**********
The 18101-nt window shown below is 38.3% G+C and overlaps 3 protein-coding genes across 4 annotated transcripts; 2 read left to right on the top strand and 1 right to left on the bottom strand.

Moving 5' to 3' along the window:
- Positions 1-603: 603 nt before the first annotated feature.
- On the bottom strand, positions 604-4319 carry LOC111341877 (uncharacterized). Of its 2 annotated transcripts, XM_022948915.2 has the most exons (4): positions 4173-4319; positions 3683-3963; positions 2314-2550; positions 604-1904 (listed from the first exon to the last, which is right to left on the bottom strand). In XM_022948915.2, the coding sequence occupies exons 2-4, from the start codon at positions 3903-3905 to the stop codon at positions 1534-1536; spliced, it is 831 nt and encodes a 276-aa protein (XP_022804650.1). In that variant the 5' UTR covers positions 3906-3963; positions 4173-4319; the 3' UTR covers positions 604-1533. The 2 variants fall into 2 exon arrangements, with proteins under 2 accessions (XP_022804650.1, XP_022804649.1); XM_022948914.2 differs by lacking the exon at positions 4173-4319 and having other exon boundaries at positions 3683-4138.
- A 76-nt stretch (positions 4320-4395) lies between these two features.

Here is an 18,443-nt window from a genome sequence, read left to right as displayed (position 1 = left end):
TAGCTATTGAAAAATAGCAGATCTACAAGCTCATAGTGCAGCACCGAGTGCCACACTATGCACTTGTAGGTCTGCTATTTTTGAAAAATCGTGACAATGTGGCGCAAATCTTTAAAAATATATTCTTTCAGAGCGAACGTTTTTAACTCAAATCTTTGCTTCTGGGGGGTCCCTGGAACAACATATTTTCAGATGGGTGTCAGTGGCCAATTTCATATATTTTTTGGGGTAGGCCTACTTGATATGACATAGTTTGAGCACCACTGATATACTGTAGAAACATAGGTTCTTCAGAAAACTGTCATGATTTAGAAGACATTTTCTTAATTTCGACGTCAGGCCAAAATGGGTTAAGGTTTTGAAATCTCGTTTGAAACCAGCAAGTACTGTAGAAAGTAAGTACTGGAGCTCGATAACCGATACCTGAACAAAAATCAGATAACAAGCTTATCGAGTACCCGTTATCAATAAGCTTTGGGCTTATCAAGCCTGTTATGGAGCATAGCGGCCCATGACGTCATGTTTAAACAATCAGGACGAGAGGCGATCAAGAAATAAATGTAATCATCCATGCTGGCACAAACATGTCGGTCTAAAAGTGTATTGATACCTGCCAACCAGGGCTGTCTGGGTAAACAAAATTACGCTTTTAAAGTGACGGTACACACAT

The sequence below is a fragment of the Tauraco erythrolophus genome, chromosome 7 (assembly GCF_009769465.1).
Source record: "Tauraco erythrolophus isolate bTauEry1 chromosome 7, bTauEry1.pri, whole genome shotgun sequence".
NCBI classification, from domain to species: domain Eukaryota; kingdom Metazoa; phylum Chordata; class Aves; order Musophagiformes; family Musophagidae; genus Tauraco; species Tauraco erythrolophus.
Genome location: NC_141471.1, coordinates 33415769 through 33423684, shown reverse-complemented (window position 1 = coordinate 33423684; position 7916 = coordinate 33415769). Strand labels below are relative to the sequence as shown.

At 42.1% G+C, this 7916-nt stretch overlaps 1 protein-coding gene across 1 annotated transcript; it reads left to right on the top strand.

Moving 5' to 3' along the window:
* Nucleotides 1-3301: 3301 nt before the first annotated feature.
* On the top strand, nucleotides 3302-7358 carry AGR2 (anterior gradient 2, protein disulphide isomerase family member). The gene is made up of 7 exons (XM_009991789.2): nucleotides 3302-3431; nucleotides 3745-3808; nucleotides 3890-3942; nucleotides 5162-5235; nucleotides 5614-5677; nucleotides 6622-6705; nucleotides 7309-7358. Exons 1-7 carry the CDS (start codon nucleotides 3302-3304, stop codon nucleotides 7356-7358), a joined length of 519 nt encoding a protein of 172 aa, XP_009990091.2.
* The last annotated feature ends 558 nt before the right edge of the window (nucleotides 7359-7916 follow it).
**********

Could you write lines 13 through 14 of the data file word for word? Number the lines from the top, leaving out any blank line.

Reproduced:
Moving 5' to 3' along the window:
* Nucleotides 1-3301: 3301 nt before the first annotated feature.